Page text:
‘I need to go on a car, a boat, a plane and a bus to get my scan’


“I need to go on a car, a boat, another car, a plane and a bus to get my scan”.

The words of eight-year-old Callum Taylor, who travels from Shetland to Aberdeen for MRI scans, after being diagnosed with epilepsy.

At the moment, more than 600 patients a year do this – at a cost of more than £200,000 to the local health board in travel tickets alone.

An MRI machine costs £1.6m and NHS Shetland says it cannot afford one. So the community is raising funds instead.

Magnetic resonance imaging uses strong magnetic fields and radio waves to produce detailed images of the inside of the body.

It can be used to detect many – sometimes life-threatening – conditions such as cancer, heart defects and internal bleeding.

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People living in Shetland have to make the long return trip totalling about 400 miles by plane or ferry to Aberdeen to get a scan.

However, unpredictable weather conditions can cause travel delays and even cancellations at times – and locals claim the situation cannot continue.

Callum has travelled to Royal Aberdeen Children’s Hospital (RACH) six times since July for MRI scans, after being diagnosed with two different types of epilepsy.

His mother, Shona McNab said it can be difficult to keep his spirits up.

Image captionEtta Hannah was diagnosed with tumours in her brain and spinal cord
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She told BBC Scotland’s The Nine: “Sometimes Callum is glad to be in Aberdeen, but he is sometimes a bit emotional.

“We try and play down his hospital appointments so as to not worry him but that can be harder to do if it’s such a big deal.

“It is taking time off work and time out of school – it is kind of hard to play it down”.

Travels regularly

Callum’s story is not unique in Shetland.

Six-year-old Etta Hannah was diagnosed with tumours in her brain and spinal cord before she started school last year, after a routine optometry appointment picked up swelling on her optic nerve.

Since then, she has had to travel to the mainland regularly for chemotherapy and MRI scans.

Jennifer Murray
Image captionJennifer Murray says her daughter has a lot to cope with

Etta’s mother Jennifer Murray said her daughter has nerve pain in her legs, so she tires very easily in comparison to other six-year-olds.

“I have actually stopped counting the number of times we have had to travel to Aberdeen in the last year because we have gone about sixty flights and some air ambulances because we have a lot of emergencies,” she said.

“People think, it’s only an hour’s flight to get from Sumburgh to Aberdeen, but actually it is about four hours from walking out your house to setting foot in the hospital.

“For Etta when she is so poorly and sometimes when she is chemo-sick or very sore, it is a lot.”

‘Make sure we get there’

She added: “If you miss your slot, they can’t just put you in the next day – it doesn’t work like that. But when Etta’s tumours rely on being monitored regularly, you have to get there so sometimes it means we have to go a couple of days before just to make sure we get there.

“A day trip that is meant to be an overnight turns into two weeks – that happens quite a lot.”

The community began fundraising for the MRI machine on the 70th anniversary of the NHS in July 2018.

Harriet Middleton and fellow “MRI Maakers” knit hats, gloves and accessories and sell them locally and online (“maarkin and yaarkin” is a local term for knitting and chatting).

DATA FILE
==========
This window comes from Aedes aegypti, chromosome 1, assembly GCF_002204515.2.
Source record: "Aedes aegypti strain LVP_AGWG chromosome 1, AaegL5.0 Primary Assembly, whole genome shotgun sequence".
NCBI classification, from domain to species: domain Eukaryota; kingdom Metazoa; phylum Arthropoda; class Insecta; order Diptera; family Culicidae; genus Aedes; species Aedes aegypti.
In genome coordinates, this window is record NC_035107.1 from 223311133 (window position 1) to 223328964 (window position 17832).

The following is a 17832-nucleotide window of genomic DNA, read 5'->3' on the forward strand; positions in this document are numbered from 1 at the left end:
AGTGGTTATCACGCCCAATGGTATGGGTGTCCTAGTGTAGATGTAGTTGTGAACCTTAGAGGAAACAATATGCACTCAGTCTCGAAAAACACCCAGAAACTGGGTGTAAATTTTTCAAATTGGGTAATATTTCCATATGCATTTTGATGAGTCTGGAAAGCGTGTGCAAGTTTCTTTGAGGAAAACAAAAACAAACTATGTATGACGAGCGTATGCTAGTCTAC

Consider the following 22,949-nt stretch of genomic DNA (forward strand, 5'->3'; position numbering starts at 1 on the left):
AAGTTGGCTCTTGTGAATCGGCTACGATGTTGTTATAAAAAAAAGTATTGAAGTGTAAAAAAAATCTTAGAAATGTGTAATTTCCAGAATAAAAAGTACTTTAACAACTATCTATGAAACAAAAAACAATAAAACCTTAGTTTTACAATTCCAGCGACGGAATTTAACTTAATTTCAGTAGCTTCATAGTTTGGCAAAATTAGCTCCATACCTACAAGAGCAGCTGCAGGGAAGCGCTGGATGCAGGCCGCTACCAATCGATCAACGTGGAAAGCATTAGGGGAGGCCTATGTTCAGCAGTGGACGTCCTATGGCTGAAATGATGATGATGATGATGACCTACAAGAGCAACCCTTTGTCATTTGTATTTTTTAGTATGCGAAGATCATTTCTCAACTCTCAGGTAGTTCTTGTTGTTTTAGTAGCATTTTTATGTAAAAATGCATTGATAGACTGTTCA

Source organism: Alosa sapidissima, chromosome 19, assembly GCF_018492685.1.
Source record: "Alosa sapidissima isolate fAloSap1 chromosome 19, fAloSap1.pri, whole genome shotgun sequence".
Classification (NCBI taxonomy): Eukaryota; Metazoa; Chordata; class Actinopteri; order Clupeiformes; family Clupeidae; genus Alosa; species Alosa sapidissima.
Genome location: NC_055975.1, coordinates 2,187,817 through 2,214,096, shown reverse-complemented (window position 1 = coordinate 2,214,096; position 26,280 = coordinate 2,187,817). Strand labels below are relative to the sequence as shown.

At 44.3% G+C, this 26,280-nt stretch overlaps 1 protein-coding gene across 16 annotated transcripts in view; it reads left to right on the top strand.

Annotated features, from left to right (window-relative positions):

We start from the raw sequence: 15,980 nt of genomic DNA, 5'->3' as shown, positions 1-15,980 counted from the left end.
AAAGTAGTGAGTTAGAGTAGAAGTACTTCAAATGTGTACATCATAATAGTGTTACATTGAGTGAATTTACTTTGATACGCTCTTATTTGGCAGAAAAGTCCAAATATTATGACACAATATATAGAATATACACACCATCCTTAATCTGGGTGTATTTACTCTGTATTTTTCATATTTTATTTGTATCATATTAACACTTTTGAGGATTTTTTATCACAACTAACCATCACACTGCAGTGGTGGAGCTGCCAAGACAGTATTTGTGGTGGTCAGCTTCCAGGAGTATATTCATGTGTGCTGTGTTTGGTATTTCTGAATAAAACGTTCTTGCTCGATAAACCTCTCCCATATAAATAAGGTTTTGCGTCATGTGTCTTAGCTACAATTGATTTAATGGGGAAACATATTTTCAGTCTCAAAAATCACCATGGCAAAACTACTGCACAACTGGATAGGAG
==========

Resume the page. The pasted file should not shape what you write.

They put all the money raised towards the Shetland MRI Scanner Appeal, and have so far raised more than £70,000.

Harriet has her own experience travelling to Aberdeen for regular MRI scans.

Harriet Middleton
Image captionHarriet Middleton and the “MRI Maakers” have been raising funds
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She said: “I started doing this because I had a cancerous polyp that had to be removed. I had it removed and as a result of that I had to go to Aberdeen once every three months for two years.

“It can be quite tiring and I was very fit an able to do it but it would be a horrible long journey for anybody who wasn’t quite so fit.”

The fundraiser said she thought it was a shame that money had to be found for it – but that Shetlanders were “very, very, very good at raising money and when push comes to shove”.

She added: “We can’t stress strongly enough how important it would be to have it here, in the end I think it could probably be a lifesaver”.

‘Rising cost pressures’

The Scottish government said in a statement: “In 2019-20, NHS Shetland received increased investment of £1.2m, taking total board funding to £50.6m.

“While the Scottish government provides funding for equipment including MRI scanners, NHS Shetland is responsible for its own financial management and NHS Scotland estimated there would only be enough activity for the MRI scanner to be used one day a week”.

Gilbert Bain Hospital
Image captionThe scanner could be situated at Gilbert Bain Hospital in Lerwick

At Gilbert Bain Hospital in Lerwick, consultant surgeon Gordon McFarlane believes the scanner would be in use more than that.

He said: “I think it will be used two or three days a week. The list might not be quite as long as they have in Aberdeen, but also having it here and able to be used at least Monday to Friday is going make a big difference.”

NHS Shetland’s interim chief executive Simon Bokor-Ingram said: “We have rising cost pressures so we need to be more efficient in what we do.

“The reality is that up and down the country there are donated assets in every hospital and it is absolutely right that for Shetland, the community has identified this as a potential project to put their efforts in to.

“This is about reinvesting the money that we are not spending on patient travel back into the service”.